Mass change of Greenland ice sheet
2002-2012 from GRACE satellite (to March 2012)
Greenland: Those circumstances as well as rising global temperatures will increase the rate of melting of the Greenland ice sheet, which is already accelerating. Total ice sheet mass loss in 2011 was 70 per cent larger than the 2003-2009 average annual loss rate of 250 gigatons per year. And now, today, we have news of a record melt in 2012 with another month of the melt season to go.
     The albedo (reflective capacity of a surface, measured as a percentage) of the Greenland ice sheet, particularly the high-elevation areas where snow typically accumulates year-round, have reached a record low since satellite records began in 2000. This indicates that the ice sheet is absorbing more energy than normal. Albedo has dropped significantly in 2012 (black line). There are more charts here.

Greenland ice sheet albedo 2500-3200 m.
Source: Box and Decker
/Byrd Polar Research Cente
     Professor Andreas Muenchow of the University of Delaware says “The Greenland ice sheet is changing rapidly before our eyes.” While ‘‘no individual glacier will be the canary in the coalmine’’, he says recent warming had transformed the overall ice sheet. ‘‘The Greenland ice sheet is being reduced not just in size, but in volume,’’ he said. ‘‘The big and broader climate change story is what’s happening all around Greenland.’’
     OIt is not surpriisng then that the tipping point for Greenland's ice sheet (eventual sea level rise of 7 metres) has been revised down from around 3ºC to just 1.6ºC (uncertainty range of 0.8-3.2ºC) above pre-industrial temperatures. At the current temperature rise of 0.8ºC we may have already reached Greenland's tipping point, and with temperature rises in the pipeline (global emissions still rising and no agreement to reduce them significantly), we are very likely to hit 1.6ºC in two, or three, decades.

Tipping point: Recent data suggests it would not be an unreasonable bet that Greenland has already passed significant tipping points, but that is something that we will really only know in retrospect.  If all the sea-ice is lost in summer, with big implications for albedo changes and greater regional warming, is it possible for the Greenland ice sheet to remain substantially intact in the long run? Given what we know about melting on Greenland now, it seems the answer could only be “no”. If that’s the case, then the inevitable loss of summer sea-ice likely in the next decade also means that Greenland will also pass a significant tipping point unless we act with great urgency.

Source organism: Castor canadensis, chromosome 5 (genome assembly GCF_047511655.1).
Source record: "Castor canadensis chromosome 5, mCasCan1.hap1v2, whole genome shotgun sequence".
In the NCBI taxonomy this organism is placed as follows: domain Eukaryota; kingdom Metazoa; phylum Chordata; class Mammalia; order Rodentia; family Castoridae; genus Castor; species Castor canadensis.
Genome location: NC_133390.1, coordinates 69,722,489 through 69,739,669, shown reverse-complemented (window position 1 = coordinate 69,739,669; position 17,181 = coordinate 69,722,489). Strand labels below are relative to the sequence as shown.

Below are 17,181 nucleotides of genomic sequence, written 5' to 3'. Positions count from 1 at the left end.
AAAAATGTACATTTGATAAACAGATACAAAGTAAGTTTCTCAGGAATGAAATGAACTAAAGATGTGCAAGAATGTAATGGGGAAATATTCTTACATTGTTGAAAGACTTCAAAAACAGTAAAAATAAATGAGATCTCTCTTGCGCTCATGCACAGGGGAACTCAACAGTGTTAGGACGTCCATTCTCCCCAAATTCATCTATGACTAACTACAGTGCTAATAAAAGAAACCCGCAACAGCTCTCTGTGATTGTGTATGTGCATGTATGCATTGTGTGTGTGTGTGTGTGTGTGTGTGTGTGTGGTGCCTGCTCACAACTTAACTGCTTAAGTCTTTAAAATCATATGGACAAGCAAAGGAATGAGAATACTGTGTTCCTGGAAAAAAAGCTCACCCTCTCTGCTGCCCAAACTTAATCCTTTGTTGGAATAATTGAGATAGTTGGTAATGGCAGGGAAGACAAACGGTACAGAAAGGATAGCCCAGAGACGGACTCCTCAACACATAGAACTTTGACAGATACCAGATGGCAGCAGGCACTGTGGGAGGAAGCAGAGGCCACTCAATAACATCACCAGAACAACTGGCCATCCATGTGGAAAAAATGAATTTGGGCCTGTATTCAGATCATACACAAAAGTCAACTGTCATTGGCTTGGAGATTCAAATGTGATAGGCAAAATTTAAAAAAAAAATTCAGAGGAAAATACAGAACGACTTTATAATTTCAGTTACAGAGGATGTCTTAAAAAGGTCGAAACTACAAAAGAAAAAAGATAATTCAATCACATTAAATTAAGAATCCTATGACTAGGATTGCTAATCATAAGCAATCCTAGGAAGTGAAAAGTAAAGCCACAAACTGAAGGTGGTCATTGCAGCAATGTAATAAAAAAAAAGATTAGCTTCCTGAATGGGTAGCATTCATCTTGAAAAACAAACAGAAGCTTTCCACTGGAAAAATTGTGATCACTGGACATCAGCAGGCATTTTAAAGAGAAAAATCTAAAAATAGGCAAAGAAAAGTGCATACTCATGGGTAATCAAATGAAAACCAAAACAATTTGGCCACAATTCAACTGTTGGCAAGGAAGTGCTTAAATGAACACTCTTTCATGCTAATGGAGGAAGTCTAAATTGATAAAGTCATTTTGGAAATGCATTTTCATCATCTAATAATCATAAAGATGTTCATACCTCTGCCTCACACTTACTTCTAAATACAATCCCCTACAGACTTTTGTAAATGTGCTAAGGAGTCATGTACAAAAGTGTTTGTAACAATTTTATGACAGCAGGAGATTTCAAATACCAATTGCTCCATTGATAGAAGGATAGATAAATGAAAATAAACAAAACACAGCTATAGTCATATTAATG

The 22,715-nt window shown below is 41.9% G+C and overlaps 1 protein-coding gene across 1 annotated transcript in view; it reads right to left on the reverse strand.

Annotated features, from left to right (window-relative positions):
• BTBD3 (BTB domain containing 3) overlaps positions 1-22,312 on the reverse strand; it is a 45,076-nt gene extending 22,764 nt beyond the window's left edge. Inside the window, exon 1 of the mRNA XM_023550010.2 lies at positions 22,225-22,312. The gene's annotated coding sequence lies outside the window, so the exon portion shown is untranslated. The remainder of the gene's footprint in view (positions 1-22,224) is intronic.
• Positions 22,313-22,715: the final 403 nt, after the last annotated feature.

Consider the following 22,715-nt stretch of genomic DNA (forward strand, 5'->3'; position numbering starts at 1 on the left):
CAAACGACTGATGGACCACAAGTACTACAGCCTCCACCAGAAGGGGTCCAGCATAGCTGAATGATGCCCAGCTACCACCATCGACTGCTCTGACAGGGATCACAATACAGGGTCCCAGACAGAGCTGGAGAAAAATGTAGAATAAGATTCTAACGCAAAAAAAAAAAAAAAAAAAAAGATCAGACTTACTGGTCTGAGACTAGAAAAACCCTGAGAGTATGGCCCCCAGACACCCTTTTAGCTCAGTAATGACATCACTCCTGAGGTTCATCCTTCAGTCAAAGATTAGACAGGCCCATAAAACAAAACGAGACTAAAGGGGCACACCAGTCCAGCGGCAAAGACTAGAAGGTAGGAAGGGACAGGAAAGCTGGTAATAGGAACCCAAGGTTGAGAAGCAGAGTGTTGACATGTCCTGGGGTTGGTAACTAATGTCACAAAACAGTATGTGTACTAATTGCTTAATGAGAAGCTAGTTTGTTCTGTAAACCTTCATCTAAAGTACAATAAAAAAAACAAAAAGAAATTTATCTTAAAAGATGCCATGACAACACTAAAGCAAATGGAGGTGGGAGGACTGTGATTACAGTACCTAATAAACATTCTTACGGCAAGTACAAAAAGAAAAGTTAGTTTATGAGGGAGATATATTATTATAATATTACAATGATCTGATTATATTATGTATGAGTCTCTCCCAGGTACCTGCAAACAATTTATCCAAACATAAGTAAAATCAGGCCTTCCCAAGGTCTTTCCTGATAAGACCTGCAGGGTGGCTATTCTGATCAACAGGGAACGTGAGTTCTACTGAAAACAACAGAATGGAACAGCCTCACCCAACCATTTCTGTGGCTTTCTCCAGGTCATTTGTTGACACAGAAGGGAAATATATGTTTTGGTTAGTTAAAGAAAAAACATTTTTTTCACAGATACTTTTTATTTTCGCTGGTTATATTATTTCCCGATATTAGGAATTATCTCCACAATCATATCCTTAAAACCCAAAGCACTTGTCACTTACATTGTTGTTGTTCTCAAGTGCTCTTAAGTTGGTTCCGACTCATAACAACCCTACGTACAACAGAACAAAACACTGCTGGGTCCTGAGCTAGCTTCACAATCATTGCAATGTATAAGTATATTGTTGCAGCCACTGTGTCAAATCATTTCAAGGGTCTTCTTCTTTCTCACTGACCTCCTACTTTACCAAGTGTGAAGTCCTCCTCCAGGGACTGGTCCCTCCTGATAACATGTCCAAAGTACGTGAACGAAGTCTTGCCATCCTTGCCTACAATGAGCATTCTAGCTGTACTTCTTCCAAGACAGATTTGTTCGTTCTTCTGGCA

Permafrost: And there is the fate of the region’s permafrost. I’ve discussed this before here and here. Predictions in 2011 suggested that as soon as 2020 carbon emissions from melting permafrost could be close to a billion tonnes a year. Researchers said that this positive permafrost carbon feedback “will change the Arctic from a carbon sink to a source after the mid-2020s and is strong enough to cancel 42–88 per cent of the total global land sink”.
     Work by Celia Bitz, Philippe Ciais and others suggests that the tipping point for the large-scale loss of permafrost carbon is around 8–10ºC regional temperature increase. As temperatures rise, it is projected that Arctic amplification (the multiple by with the Arctic warms compared to the global average) would be approximately times three, so around a 3C increase in global temperature is probably more than enough to detonate the permafrost timebomb.
    This feedback in the carbon cycle would drive temperatures significantly higher. Caias told the March 2009 Copenhagen science conference that: “A global average increase in air temperatures of 2ºC and a few unusually hot years could see permafrost soil temperatures reach the 8ºC threshold for releasing billions of tonnes of carbon dioxide and methane”.  And yet these days there are prophets a plenty who say that keeping below 2ºC is all but politically impossible.  

What starts with Arctic sea-ice loss does stop with the sea-ice. It’s but the first domino in a chain that is lined up and primed to fire. But with effective political action at emergency speed and a safe climate strategy, it does not need to happen like this.
     The Arctic is telling us that it is time for every climate campaign group across the globe to recognise that the earth is already too hot, and that the only rational strategy is to press for measures that will urgently stop greenhouse emissions and cool the planet.  Our goal must be to re-establish healthy conditions for Arctic sea-ice and the ecosystem that depends on it.